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Eleutherodactylus turquinensis, the Turquino robber frog, is a critically endangered, mostly aquatic frog endemic to southeastern Cuba, found only in streams of a fragmented 100 square km (40 square miles) habitat in the high altitude Sierra Maestra cloud forest. Discovered by Philip J. Darlington in 1936, E. turquinensis species was not seen again until a collecting expedition in 1994 (Hedges et al. 1995). While the species occurs in two national parks, they are not managed for conservation and the habitat is declining due to human development and agricultural expansion (Hedges and Dias 2004). Eleutherodactylus turquinensis is parasitized by the nematode Physalopteroids valdesi. It may also be susceptible to chytridiomycosis, a widely spread amphibian disease caused by the fungus Batrachochytrium dendrobatidis.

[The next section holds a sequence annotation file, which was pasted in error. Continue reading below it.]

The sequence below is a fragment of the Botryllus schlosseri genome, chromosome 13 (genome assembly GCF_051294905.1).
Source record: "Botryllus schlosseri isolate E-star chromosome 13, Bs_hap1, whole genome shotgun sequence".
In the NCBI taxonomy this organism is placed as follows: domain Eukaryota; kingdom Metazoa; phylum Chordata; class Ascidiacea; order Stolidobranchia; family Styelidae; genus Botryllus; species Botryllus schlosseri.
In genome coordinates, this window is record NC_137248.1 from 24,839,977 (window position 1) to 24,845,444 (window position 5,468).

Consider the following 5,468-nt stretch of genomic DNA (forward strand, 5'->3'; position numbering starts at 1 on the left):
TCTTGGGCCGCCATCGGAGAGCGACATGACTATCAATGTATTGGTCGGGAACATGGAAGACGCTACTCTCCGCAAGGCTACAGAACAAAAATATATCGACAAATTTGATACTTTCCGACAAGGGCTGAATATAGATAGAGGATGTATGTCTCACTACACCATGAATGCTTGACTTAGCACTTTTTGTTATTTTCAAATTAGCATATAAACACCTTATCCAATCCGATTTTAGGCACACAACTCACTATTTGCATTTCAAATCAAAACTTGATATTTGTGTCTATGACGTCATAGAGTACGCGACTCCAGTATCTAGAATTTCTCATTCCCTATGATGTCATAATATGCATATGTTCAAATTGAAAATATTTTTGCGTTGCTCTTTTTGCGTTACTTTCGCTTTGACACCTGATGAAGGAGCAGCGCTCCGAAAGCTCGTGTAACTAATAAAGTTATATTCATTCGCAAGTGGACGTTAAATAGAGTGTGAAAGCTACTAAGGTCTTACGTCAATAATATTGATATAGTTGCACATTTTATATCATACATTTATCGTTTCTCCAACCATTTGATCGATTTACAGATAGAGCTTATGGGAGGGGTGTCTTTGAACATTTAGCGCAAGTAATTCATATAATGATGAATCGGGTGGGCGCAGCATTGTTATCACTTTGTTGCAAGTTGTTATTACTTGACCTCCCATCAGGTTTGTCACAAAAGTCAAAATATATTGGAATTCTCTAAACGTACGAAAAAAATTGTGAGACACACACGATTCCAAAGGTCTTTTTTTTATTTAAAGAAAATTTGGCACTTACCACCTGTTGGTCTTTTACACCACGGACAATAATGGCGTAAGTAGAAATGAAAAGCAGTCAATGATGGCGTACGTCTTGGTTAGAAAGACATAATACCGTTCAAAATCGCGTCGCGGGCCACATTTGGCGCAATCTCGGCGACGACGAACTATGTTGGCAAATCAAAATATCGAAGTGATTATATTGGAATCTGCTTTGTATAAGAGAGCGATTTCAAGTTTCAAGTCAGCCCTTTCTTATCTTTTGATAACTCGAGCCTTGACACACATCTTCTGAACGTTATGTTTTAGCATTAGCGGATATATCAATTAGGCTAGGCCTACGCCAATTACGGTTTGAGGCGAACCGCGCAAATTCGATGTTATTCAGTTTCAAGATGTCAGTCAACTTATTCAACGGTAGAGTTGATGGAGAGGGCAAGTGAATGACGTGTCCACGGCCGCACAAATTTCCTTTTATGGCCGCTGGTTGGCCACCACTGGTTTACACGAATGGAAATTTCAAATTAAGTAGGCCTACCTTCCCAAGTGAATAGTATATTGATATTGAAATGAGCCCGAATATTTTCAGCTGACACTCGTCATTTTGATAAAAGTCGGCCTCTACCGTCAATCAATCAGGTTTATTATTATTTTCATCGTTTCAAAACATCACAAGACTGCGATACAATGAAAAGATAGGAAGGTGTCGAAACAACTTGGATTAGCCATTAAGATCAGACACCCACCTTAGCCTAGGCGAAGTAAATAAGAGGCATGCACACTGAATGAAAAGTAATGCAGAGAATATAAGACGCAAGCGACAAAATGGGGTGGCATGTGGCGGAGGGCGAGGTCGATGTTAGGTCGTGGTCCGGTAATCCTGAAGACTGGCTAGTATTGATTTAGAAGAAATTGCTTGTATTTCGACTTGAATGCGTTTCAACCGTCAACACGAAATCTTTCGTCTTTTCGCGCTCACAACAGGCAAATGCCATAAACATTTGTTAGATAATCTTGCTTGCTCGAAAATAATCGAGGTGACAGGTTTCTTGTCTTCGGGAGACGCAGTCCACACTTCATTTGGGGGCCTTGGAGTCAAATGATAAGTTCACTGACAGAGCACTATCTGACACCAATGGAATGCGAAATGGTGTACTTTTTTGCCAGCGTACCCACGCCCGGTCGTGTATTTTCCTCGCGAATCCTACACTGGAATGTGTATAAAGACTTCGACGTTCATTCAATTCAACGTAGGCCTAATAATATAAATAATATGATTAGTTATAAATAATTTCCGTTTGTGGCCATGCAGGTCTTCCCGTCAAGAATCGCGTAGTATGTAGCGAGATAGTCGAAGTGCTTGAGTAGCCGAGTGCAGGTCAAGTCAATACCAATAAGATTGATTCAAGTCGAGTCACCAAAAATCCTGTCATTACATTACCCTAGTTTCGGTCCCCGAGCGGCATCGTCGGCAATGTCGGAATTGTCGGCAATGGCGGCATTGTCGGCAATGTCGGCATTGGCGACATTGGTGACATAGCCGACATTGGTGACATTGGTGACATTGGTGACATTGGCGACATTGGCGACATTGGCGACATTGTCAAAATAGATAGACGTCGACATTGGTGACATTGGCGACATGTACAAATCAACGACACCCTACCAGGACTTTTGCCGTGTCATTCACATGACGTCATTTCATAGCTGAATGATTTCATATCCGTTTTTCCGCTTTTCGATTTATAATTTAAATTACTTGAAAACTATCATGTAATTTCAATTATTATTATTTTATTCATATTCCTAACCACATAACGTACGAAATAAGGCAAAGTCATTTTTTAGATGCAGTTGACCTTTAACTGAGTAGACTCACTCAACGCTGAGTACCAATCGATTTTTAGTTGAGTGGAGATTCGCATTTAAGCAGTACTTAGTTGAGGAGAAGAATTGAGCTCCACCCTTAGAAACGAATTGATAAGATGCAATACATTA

Turquino robber frog are small with green and brown mottled dorsal patterning, a white stomach, and sometimes showing brick red coloration on the top of its head and legs. Females grow up to about 50 mm (2 inches) long, males are smaller (up to 40 mm, or 1.5 inches long). Males have a “chirpy” call characteristic of the family, and attract females to terrestrial sites for laying their direct-developing eggs - all 185 species in of Eleutherodactylus frogs have reduced the tadpole stage and young hatch from eggs as tiny froglets (Hedges et al. 1995; Fong 2007).